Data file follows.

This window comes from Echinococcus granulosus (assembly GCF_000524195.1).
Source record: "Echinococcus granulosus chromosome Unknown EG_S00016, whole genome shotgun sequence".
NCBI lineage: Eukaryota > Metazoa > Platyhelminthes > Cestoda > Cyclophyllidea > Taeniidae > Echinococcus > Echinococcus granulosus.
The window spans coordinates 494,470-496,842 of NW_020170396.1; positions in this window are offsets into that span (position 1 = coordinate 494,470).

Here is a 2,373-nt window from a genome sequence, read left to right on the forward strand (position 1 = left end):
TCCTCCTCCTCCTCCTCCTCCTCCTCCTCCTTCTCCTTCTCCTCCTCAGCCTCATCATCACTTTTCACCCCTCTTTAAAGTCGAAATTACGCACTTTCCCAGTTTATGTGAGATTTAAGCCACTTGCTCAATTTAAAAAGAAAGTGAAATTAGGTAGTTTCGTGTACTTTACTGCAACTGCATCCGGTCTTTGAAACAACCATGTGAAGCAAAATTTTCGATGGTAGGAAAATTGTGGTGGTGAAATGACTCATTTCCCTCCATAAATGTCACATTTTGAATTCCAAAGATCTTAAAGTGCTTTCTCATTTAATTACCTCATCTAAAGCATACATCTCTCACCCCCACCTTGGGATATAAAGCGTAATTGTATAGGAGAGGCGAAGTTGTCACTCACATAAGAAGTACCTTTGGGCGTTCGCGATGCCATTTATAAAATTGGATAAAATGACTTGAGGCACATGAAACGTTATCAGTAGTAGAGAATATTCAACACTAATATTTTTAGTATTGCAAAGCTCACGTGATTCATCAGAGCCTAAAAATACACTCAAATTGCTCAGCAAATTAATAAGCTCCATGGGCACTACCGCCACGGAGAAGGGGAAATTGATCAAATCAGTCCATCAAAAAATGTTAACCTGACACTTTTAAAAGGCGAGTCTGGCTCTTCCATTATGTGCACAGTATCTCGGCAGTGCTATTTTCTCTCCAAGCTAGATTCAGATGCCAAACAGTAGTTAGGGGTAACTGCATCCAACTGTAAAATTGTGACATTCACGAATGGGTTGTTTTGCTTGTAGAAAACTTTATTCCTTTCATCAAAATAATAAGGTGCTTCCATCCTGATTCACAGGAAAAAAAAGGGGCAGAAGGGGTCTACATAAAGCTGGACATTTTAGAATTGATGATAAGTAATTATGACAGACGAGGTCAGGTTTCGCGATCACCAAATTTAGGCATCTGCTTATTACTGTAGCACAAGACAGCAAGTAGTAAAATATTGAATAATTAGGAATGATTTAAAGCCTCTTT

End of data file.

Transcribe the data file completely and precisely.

This window comes from Echinococcus granulosus (assembly GCF_000524195.1).
Source record: "Echinococcus granulosus chromosome Unknown EG_S00016, whole genome shotgun sequence".
NCBI lineage: Eukaryota > Metazoa > Platyhelminthes > Cestoda > Cyclophyllidea > Taeniidae > Echinococcus > Echinococcus granulosus.
The window spans coordinates 494,470-496,842 of NW_020170396.1; positions in this window are offsets into that span (position 1 = coordinate 494,470).

Here is a 2,373-nt window from a genome sequence, read left to right on the forward strand (position 1 = left end):
TCCTCCTCCTCCTCCTCCTCCTCCTCCTCCTTCTCCTTCTCCTCCTCAGCCTCATCATCACTTTTCACCCCTCTTTAAAGTCGAAATTACGCACTTTCCCAGTTTATGTGAGATTTAAGCCACTTGCTCAATTTAAAAAGAAAGTGAAATTAGGTAGTTTCGTGTACTTTACTGCAACTGCATCCGGTCTTTGAAACAACCATGTGAAGCAAAATTTTCGATGGTAGGAAAATTGTGGTGGTGAAATGACTCATTTCCCTCCATAAATGTCACATTTTGAATTCCAAAGATCTTAAAGTGCTTTCTCATTTAATTACCTCATCTAAAGCATACATCTCTCACCCCCACCTTGGGATATAAAGCGTAATTGTATAGGAGAGGCGAAGTTGTCACTCACATAAGAAGTACCTTTGGGCGTTCGCGATGCCATTTATAAAATTGGATAAAATGACTTGAGGCACATGAAACGTTATCAGTAGTAGAGAATATTCAACACTAATATTTTTAGTATTGCAAAGCTCACGTGATTCATCAGAGCCTAAAAATACACTCAAATTGCTCAGCAAATTAATAAGCTCCATGGGCACTACCGCCACGGAGAAGGGGAAATTGATCAAATCAGTCCATCAAAAAATGTTAACCTGACACTTTTAAAAGGCGAGTCTGGCTCTTCCATTATGTGCACAGTATCTCGGCAGTGCTATTTTCTCTCCAAGCTAGATTCAGATGCCAAACAGTAGTTAGGGGTAACTGCATCCAACTGTAAAATTGTGACATTCACGAATGGGTTGTTTTGCTTGTAGAAAACTTTATTCCTTTCATCAAAATAATAAGGTGCTTCCATCCTGATTCACAGGAAAAAAAAGGGGCAGAAGGGGTCTACATAAAGCTGGACATTTTAGAATTGATGATAAGTAATTATGACAGACGAGGTCAGGTTTCGCGATCACCAAATTTAGGCATCTGCTTATTACTGTAGCACAAGACAGCAAGTAGTAAAATATTGAATAATTAGGAATGATTTAAAGCCTCTTT